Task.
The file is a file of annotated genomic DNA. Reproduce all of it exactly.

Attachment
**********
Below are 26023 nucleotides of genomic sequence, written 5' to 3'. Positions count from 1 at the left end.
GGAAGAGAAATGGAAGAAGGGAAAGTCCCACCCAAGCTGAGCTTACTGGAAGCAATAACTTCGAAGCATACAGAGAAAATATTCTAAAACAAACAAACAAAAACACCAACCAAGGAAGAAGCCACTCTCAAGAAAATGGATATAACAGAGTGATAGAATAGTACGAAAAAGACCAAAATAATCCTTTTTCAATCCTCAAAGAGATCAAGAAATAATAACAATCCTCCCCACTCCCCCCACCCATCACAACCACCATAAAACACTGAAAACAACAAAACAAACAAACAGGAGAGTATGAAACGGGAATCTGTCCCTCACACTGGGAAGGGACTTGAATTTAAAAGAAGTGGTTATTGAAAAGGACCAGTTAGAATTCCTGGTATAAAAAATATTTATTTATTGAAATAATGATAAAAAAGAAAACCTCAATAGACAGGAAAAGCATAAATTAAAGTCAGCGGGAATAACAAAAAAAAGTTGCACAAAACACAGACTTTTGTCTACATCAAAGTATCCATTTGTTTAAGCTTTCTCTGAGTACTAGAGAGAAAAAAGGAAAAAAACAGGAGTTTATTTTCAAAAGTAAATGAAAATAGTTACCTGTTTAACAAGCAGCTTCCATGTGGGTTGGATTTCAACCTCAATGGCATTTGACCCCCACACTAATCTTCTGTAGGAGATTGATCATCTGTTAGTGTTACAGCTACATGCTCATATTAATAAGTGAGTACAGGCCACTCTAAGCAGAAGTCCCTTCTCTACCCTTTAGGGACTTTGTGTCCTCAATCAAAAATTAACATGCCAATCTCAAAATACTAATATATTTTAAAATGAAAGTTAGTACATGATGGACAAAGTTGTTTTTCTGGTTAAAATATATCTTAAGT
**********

Below are 26023 nucleotides of genomic sequence, written 5' to 3'. Positions count from 1 at the left end.
GGAAGAGAAATGGAAGAAGGGAAAGTCCCACCCAAGCTGAGCTTACTGGAAGCAATAACTTCGAAGCATACAGAGAAAATATTCTAAAACAAACAAACAAAAACACCAACCAAGGAAGAAGCCACTCTCAAGAAAATGGATATAACAGAGTGATAGAATAGTACGAAAAAGACCAAAATAATCCTTTTTCAATCCTCAAAGAGATCAAGAAATAATAACAATCCTCCCCACTCCCCCCACCCATCACAACCACCATAAAACACTGAAAACAACAAAACAAACAAACAGGAGAGTATGAAACGGGAATCTGTCCCTCACACTGGGAAGGGACTTGAATTTAAAAGAAGTGGTTATTGAAAAGGACCAGTTAGAATTCCTGGTATAAAAAATATTTATTTATTGAAATAATGATAAAAAAGAAAACCTCAATAGACAGGAAAAGCATAAATTAAAGTCAGCGGGAATAACAAAAAAAAGTTGCACAAAACACAGACTTTTGTCTACATCAAAGTATCCATTTGTTTAAGCTTTCTCTGAGTACTAGAGAGAAAAAAGGAAAAAAACAGGAGTTTATTTTCAAAAGTAAATGAAAATAGTTACCTGTTTAACAAGCAGCTTCCATGTGGGTTGGATTTCAACCTCAATGGCATTTGACCCCCACACTAATCTTCTGTAGGAGATTGATCATCTGTTAGTGTTACAGCTACATGCTCATATTAATAAGTGAGTACAGGCCACTCTAAGCAGAAGTCCCTTCTCTACCCTTTAGGGACTTTGTGTCCTCAATCAAAAATTAACATGCCAATCTCAAAATACTAATATATTTTAAAATGAAAGTTAGTACATGATGGACAAAGTTGTTTTTCTGGTTAAAATATATCTTAAGT